In this series of posts, we explore the mathematical foundations of polynomials over a field. These objects are at the heart of several results in computer science: secret sharing, Multi Party Computation, Complexity, and Zero Knowledge protocols.

All this wonder and more can be traced back to a very useful fact about polynomials over a field:

Theorem: any non-trivial polynomial over a field of degree at most $d$ has at most $d$ zeroes

Let us slowly unpack this statement. Let $K$ be a field and let $p_0,…,p_m \in K$ be coefficients. A polynomial over $K$ is an element of $K[X]$. Here is an example of one:

\[p=p_0+p_1 X + p_2 X^2 + p_3 X^3 +...+ p_{m-1} X^{m-1} + p_m X^m\]

Recall that a field supports both multiplication and division (i.e., every element has a unique multiplicative inverse). Note that the set of polynomials $K[X]$ is a ring, so it supports multiplication, but not every element has a multiplicative inverse (more on division in $K[X]$ later).

We say that a polynomial $p$ is non-trivial if some coefficient $p_i \neq 0$. Then, we define the degree of $p$ to be the maximal $i$ such that $p_i \neq 0$ (it is natural to define the degree of the trivial polynomial to be $- \infty$).

We say that $a \in K$ is a zero of $p \in K[X]$ if $p(a)=0$ and say that $p$ has at most $d$ zeroes if there are at most $d$ elements in $K$ that are a zero of $p$. The zeroes of polynomials are also referred to as roots.

For example, consider the polynomial $p=2X-4$. It is clearly a polynomial of degree one and we all know that, over the rational field $K=\mathbb{Q}$, it has just one zero (at $2$). Now, consider that same polynomial over the finite field $K=\mathbb{Z}_7$, which are just the integers modulo 7: i.e., $\{0,1,2,\dots,6\}$. Then, a quick check shows that $2$ is still the only zero of $p$. In other words, the equation $2X=4 \pmod 7$ has exactly one solution: $2$.

Note that if instead of a field $K=\mathbb{Z}_7$ we chose a ring $K=\mathbb{Z}_{12}$, then the equation $2X=4 \pmod {12}$ would have 2 (!) solutions: $2$ (because $2\times 2 - 4 = 0$) and $8$ (because $2\times 8 - 4 = 16 - 4 = 12$, which is equal to 0 modulo 12). In other words, $p$ has more zeros (two) than its degree (one)!

Proof of the Theorem: Not surprisingly, the proof will be via induction on $d$.

For $d=0$, since $p$ is non-trivial, we have $p_0 \neq 0$ and hence $p$ has no zeros (as it should be).

For $d=1$, as exemplified above, we will use the fact that $K$ is a field. Note that the unique zero of $p=p_0+p_1 X$ is the unique element $-p_0/p_1 = -(p_0) (p_1)^{-1}$. In particular, if $K$ were just a ring and not a field (e.g., $K=\mathbb{Z}_{12}$), then the inverse of $p_1$ may not exist or, more worrisome, may not be unique!

For $d\geq 2$, we will use an induction step. There are two cases. First, if $p$ has no zeroes, then we are done. Otherwise, let $a \in K$ be such that $p(a)=0$. Suppose that we could prove that there exists a polynomial $q$ of degree $<d$ such that $p=(X-a) q$. Since $q$ has a degree that is smaller than $d$ we can use the induction hypothesis on $q$. So $p$ can have at most $d-1$ zeros from $q$ and at most one more zero (at $a$) from the degree 1 polynomial $X-a$.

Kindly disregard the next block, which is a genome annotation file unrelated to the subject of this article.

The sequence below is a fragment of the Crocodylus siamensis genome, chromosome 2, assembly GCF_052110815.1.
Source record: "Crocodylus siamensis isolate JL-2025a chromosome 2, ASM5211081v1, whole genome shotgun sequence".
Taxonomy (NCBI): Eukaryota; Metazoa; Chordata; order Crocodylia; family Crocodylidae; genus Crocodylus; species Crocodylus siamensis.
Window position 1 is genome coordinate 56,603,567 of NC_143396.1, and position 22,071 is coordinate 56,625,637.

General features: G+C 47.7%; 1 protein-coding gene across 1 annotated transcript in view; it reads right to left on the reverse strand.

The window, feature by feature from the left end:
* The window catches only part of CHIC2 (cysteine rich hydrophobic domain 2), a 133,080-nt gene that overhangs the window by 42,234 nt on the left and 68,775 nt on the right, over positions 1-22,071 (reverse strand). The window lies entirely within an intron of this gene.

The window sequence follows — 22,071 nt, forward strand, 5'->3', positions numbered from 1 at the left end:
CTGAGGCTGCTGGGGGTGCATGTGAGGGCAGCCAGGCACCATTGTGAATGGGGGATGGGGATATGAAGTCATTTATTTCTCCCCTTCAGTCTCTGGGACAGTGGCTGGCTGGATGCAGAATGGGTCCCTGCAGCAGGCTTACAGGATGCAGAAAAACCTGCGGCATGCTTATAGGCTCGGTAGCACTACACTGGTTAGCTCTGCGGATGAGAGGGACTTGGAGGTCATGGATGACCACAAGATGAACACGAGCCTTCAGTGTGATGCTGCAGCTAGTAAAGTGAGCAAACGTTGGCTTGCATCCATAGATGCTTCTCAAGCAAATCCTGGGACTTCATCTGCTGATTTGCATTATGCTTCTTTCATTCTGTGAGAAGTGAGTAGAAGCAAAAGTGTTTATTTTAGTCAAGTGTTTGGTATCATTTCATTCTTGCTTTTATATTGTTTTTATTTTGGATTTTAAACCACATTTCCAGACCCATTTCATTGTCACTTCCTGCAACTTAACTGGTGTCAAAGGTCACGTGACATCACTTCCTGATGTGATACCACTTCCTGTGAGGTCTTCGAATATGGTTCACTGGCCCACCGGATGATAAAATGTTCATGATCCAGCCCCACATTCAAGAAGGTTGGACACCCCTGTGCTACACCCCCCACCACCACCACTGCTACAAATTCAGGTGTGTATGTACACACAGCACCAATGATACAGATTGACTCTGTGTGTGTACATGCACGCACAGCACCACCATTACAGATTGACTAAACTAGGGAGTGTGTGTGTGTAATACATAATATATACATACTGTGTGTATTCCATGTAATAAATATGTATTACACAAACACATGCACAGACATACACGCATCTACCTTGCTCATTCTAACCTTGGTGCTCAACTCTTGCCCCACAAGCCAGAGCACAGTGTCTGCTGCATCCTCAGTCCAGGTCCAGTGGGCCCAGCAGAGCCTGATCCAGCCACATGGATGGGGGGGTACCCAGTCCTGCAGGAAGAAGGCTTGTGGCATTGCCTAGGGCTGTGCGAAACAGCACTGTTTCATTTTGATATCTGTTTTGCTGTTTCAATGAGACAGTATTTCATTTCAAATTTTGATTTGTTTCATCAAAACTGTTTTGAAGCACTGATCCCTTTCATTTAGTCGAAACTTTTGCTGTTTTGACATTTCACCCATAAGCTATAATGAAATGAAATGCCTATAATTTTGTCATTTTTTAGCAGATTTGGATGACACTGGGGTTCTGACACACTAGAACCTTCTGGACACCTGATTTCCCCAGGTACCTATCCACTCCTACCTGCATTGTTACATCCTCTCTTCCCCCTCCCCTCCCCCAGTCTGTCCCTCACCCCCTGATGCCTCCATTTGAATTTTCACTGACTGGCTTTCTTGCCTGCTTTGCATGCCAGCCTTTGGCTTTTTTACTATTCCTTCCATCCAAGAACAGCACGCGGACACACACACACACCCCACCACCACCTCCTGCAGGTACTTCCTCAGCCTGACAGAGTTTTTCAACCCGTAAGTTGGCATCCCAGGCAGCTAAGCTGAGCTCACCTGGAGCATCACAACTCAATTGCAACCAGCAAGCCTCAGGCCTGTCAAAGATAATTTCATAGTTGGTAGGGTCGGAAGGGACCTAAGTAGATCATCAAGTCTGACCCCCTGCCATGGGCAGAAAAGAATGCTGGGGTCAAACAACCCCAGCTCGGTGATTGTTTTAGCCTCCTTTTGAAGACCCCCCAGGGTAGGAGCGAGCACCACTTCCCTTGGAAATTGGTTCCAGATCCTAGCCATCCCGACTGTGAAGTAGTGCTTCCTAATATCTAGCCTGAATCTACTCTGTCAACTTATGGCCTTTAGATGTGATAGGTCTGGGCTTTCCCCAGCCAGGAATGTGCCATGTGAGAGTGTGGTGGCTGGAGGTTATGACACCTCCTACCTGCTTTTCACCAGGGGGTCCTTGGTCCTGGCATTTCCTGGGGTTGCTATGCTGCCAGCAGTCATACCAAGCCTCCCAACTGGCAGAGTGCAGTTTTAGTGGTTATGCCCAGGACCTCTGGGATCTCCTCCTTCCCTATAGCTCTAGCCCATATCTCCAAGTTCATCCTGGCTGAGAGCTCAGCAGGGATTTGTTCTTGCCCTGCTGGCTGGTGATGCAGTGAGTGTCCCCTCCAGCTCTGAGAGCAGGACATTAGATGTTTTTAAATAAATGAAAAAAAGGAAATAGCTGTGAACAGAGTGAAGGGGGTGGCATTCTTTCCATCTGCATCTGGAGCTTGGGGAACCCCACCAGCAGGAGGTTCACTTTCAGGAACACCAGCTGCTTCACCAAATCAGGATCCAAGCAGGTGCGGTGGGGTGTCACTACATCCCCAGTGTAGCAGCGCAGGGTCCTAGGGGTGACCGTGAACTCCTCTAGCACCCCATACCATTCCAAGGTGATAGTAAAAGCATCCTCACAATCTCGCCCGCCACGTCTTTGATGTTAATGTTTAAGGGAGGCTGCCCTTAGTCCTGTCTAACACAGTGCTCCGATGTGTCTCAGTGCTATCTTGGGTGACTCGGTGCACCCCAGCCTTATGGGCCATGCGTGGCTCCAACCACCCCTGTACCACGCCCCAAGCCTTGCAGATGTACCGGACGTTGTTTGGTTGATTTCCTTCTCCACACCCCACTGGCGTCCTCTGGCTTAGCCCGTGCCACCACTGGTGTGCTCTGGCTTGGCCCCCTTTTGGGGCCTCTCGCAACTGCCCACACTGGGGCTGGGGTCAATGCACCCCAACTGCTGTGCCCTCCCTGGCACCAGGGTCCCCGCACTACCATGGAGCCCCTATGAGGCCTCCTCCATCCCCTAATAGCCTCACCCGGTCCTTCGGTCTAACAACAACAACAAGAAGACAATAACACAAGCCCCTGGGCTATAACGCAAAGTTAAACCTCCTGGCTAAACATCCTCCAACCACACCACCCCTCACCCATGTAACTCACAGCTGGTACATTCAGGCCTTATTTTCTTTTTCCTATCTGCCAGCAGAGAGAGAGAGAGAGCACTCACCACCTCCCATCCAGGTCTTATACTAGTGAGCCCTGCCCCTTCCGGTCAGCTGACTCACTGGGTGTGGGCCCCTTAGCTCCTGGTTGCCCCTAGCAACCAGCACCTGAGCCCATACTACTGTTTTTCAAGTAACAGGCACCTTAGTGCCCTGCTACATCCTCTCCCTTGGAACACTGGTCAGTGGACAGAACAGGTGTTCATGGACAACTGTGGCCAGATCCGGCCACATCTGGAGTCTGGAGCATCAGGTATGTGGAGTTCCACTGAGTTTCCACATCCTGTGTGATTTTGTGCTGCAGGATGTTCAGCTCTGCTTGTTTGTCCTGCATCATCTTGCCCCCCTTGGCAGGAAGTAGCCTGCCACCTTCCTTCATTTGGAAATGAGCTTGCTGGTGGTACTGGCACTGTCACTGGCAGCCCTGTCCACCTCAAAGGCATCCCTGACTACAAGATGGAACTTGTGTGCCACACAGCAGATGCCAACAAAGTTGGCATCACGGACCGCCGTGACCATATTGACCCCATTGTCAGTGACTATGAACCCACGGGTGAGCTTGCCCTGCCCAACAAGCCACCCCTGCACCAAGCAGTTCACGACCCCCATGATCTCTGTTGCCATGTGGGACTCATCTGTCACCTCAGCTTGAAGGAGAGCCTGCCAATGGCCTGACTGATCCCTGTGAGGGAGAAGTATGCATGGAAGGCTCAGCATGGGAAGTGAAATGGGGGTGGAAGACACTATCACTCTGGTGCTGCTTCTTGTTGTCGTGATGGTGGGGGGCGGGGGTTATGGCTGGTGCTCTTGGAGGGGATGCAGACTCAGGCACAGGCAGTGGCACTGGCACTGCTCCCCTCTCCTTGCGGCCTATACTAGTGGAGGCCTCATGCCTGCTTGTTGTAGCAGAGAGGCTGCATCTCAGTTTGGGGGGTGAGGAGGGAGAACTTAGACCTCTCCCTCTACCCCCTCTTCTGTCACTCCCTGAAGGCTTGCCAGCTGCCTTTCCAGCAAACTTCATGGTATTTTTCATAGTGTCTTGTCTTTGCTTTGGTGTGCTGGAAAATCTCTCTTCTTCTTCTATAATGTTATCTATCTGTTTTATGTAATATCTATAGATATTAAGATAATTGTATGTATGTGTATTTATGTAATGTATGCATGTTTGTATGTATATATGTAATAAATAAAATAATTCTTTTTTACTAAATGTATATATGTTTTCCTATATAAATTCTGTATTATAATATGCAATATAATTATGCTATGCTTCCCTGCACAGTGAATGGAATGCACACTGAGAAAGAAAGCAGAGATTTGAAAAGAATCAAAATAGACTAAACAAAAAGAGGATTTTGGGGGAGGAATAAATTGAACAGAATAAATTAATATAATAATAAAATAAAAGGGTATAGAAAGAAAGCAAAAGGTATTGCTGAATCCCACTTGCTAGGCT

So to complete the induction argument we need to prove the existence of such $q$ using the following claim:

Claim: if $p$ has degree $d\ge 1$ and $p(a)=0$ then there exists $q$ such that $p=(X-a)q$ and $q$ has a lower degree than $p$

Not surprisingly, we will prove this claim by induction as well. For $d=1$, we again use the fact that $K$ is a field and can set $a= (p_0) (p_1)^{-1}$ and $q=p_1$ is a non-trivial degree zero polymonial.

For $d>1$, we will define a new polynomial $p’ = p - p_d X^{d-1} (X-a)$, note that $p_d$ is the largest coefficeint of $p$. Lets make a few observations:

  1. The degree of $p’$ is smaller than $d$. This is because the $d$th coefficient of $p_d X^{d-1} (X-a)$ equals $p_d$, so it will cancel out.
  2. $p’$ has the property that $p’(a)=0$. This is because $p(a)=0$ and because $p_d X^{d-1} (X-a)$ also zeros at $a$.

Hence, we can apply the induction hypothesis on $p’$ to obtain that there exists $q’$ such that $p’=(X-a)q’$ and the degree of $q’$ is lower than $d-1$.


\[p=p'+ p_d X^{d-1} (X-a)\]

Then, we can substitute $p’=(X-a)q’$ and get:

\[p= (X-a)q' + (X-a) p_d X^{d-1}\]

Hence, we have proved that:

\[p= (X-a)q\ \text{with}\ q=q'+p_d X^{d-1}\]

It is direct to see that $q$ has degree $d-1$.

In the next posts, we will use this very useful fact about roots of polynomials over finite fields. First, we will use it as the foundation for secret sharing and then as the foundation for Zero Knowledge Proofs.

A significantly more general result about polynomials over a field views them as a special case of a unique factorization domain. This view exposes deep connections between the natural numbers, polynomials over a field, and the fundamental theorem of Arithmetic.

Acknowledgment. Thanks to Alin for helpful feedback on this post.

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